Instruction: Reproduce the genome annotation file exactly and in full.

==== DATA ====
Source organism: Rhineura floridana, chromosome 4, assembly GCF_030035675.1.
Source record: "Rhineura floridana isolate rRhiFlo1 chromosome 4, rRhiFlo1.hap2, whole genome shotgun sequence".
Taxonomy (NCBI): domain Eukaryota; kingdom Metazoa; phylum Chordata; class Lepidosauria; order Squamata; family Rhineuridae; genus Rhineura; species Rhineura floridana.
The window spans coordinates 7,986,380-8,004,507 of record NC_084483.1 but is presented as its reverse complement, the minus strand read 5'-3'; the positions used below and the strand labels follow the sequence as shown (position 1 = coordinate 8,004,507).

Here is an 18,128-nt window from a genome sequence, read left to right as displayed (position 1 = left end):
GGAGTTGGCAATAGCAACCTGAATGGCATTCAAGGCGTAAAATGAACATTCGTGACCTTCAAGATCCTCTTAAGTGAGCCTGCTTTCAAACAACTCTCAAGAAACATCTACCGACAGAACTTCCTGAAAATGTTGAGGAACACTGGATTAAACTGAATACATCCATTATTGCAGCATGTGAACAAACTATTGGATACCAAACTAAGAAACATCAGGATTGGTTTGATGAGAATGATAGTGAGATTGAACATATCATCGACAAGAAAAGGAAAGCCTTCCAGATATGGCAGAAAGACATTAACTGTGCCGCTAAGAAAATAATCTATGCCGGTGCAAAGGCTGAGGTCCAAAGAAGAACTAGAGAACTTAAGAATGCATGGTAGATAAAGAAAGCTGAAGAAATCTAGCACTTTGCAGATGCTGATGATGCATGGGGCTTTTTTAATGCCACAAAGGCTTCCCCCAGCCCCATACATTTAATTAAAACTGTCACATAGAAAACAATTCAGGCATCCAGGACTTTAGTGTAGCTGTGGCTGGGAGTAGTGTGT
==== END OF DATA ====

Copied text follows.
Source organism: Rhineura floridana, chromosome 4, assembly GCF_030035675.1.
Source record: "Rhineura floridana isolate rRhiFlo1 chromosome 4, rRhiFlo1.hap2, whole genome shotgun sequence".
Taxonomy (NCBI): domain Eukaryota; kingdom Metazoa; phylum Chordata; class Lepidosauria; order Squamata; family Rhineuridae; genus Rhineura; species Rhineura floridana.
The window spans coordinates 7,986,380-8,004,507 of record NC_084483.1 but is presented as its reverse complement, the minus strand read 5'-3'; the positions used below and the strand labels follow the sequence as shown (position 1 = coordinate 8,004,507).

Here is an 18,128-nt window from a genome sequence, read left to right as displayed (position 1 = left end):
GGAGTTGGCAATAGCAACCTGAATGGCATTCAAGGCGTAAAATGAACATTCGTGACCTTCAAGATCCTCTTAAGTGAGCCTGCTTTCAAACAACTCTCAAGAAACATCTACCGACAGAACTTCCTGAAAATGTTGAGGAACACTGGATTAAACTGAATACATCCATTATTGCAGCATGTGAACAAACTATTGGATACCAAACTAAGAAACATCAGGATTGGTTTGATGAGAATGATAGTGAGATTGAACATATCATCGACAAGAAAAGGAAAGCCTTCCAGATATGGCAGAAAGACATTAACTGTGCCGCTAAGAAAATAATCTATGCCGGTGCAAAGGCTGAGGTCCAAAGAAGAACTAGAGAACTTAAGAATGCATGGTAGATAAAGAAAGCTGAAGAAATCTAGCACTTTGCAGATGCTGATGATGCATGGGGCTTTTTTAATGCCACAAAGGCTTCCCCCAGCCCCATACATTTAATTAAAACTGTCACATAGAAAACAATTCAGGCATCCAGGACTTTAGTGTAGCTGTGGCTGGGAGTAGTGTGT